The Bible assures us that God is loving, holy, righteous and just in ALL His ways. If we think that God is other than these things, we are believing something that is not true of God.

We must choose to search out the Scriptures and find out Who God truly is, then believe God’s Word about Him: “God is not a man, that He should lie, nor a son of man, that He should repent. Has He said, and will He not do? Or has He spoken, and will He not make it good?” (Num 23:19).


The next most important relationship we have is with our spouse. Husbands and wives need to behave with great wisdom. If we are not giving much effort to unity with and understanding for our spouse, the Bible tells us that our prayers will be hindered (1Pet 3:7). Anything that hinders our prayers is wrong, and demands immediate change.

A husband and wife know each other very well. They know each other’s struggles, trials and victories. They can pray individually for each other with wisdom and understanding. Praying for your spouse is one of the most important things you can ever do for them.

A married couple should come together in prayer as joint heirs of grace (Rom 8:16,17). Unified prayer is one of the greatest privileges and responsibilities of the marriage union. There is great power in unified prayer, even unto ushering in the presence of God (Matt 18:19,20). Thus, any behavior, habit, attitude or temper that hinders the marriage union – thus hindering unified prayer – is sinful and must be dealt with.


After our relationship with God and with our spouse, we must also learn to live without strife and separation in our relationships with others. Difficult people will inevitably cross our path in this life. Yet this can be a marvelous tool that God will use to shape our character – if we will allow ourselves to be trans-formed.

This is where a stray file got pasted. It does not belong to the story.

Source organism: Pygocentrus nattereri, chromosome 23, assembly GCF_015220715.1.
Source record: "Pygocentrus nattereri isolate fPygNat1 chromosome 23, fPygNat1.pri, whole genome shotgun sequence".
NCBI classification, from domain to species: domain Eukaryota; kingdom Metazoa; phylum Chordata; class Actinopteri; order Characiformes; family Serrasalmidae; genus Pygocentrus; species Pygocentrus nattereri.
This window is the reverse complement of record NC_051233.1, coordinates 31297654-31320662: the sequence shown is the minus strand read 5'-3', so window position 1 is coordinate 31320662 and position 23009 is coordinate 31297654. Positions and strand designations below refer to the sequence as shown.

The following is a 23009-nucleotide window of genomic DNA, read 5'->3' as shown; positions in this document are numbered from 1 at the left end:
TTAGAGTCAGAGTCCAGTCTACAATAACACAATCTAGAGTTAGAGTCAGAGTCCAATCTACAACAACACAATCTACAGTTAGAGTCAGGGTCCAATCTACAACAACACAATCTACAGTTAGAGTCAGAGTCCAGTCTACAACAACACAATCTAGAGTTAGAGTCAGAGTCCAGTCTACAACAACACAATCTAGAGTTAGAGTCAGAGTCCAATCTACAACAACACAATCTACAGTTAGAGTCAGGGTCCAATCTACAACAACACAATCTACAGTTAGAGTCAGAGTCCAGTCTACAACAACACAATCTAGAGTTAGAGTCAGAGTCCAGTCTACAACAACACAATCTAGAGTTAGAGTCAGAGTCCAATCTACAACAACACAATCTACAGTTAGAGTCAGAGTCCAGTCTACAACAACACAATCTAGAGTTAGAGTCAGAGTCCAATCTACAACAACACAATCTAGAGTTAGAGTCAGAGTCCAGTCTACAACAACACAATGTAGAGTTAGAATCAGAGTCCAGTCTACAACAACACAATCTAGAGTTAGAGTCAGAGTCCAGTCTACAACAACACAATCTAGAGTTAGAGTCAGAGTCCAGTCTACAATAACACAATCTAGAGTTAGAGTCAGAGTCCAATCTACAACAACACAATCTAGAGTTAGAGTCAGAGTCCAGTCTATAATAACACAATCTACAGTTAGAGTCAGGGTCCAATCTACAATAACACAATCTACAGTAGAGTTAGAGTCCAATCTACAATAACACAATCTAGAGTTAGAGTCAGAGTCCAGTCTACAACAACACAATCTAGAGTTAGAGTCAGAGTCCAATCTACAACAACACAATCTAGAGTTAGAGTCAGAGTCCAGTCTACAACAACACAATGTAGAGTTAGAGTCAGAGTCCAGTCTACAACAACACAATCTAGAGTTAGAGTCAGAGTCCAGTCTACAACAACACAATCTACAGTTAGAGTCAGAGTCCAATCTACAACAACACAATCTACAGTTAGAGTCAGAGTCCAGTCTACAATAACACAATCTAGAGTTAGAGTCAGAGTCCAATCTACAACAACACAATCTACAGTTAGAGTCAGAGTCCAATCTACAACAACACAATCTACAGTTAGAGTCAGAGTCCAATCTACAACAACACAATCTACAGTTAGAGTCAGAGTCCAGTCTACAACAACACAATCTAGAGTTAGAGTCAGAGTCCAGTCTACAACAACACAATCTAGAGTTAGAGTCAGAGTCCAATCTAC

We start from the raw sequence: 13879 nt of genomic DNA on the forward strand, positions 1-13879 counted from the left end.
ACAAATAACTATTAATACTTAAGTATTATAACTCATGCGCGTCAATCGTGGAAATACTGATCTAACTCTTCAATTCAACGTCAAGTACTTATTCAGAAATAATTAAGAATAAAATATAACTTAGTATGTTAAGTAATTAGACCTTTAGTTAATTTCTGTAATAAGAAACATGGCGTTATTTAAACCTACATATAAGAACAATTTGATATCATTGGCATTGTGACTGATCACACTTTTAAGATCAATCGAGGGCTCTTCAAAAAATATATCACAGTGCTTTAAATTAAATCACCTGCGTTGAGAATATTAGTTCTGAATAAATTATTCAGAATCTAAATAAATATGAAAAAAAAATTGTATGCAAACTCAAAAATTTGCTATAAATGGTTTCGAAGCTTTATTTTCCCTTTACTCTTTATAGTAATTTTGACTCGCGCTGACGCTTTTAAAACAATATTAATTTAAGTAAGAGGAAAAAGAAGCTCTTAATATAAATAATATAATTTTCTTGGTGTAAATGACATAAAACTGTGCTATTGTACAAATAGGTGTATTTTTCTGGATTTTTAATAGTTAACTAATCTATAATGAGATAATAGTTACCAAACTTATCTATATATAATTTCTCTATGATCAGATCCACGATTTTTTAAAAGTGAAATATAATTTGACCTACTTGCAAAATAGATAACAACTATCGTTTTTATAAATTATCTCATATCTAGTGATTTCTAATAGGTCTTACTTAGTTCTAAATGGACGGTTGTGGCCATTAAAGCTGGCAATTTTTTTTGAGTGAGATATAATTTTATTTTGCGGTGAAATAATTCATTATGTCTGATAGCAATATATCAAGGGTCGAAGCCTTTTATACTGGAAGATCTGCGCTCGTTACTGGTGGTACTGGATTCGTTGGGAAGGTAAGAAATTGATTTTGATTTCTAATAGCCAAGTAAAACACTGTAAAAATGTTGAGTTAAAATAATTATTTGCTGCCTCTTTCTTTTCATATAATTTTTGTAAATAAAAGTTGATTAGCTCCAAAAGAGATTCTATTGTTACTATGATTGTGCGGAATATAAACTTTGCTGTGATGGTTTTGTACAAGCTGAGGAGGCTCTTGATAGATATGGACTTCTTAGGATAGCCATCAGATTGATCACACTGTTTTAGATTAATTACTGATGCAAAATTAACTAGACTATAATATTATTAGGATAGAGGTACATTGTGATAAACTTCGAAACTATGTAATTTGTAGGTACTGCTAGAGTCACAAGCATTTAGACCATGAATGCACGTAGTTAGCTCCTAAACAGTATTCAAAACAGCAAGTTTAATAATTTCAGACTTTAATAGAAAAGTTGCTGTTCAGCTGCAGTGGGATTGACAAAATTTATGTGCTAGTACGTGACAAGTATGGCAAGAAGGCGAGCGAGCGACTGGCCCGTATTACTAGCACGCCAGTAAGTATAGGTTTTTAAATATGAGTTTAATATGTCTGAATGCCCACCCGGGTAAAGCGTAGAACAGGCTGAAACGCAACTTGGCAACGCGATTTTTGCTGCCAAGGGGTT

Jesus taught us one way to be “perfected” more into the image of God, and it was directly related to how we respond to difficult people (read Matthew 5:38-48).

When we have a disagreement with another person, we might be tempted to remain angry, hold on to prejudice toward them, or harbor a desire for revenge. We might speak against our brother, or repeat gossip about him. We might be suspicious, critical or judgmental and give our minds to evil thoughts. We might justify our actions because we feel “wronged” by them. These sinful attitudes break our God-ordered unity with others; they also obstruct our intimacy with God Himself and the blessings God would give us.

Jesus clearly illustrated the right and wrong attitudes in prayer when telling a parable about two Jewish men. “Two men went up to the temple to pray, one a Pharisee and the other a tax collector. The Pharisee stood and prayed thus with himself, ‘God, I thank You that I am not like other men – extortioners, unjust, adulterers, or even as this tax collector. I fast twice a week; I give tithes of all that I possess.’And the tax collector, standing afar off, would not so much as raise his eyes to heaven, but beat his breast, saying, ‘God, be merciful to me a sinner!’ I tell you, this man went down to his house justified rather than the other; for every-one who exalts himself will be humbled, and he who humbles himself will be exalted” (Luke 18:10-14).